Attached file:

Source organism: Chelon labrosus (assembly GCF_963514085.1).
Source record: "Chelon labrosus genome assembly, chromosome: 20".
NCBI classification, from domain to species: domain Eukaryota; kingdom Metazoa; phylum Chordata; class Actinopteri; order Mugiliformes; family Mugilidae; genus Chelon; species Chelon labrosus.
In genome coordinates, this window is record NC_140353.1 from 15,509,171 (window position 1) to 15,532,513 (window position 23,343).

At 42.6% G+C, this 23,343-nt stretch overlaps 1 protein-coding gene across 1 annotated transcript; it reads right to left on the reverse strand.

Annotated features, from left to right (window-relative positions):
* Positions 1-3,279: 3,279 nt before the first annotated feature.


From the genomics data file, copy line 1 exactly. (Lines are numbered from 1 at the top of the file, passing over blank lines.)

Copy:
Source organism: Chelon labrosus (assembly GCF_963514085.1).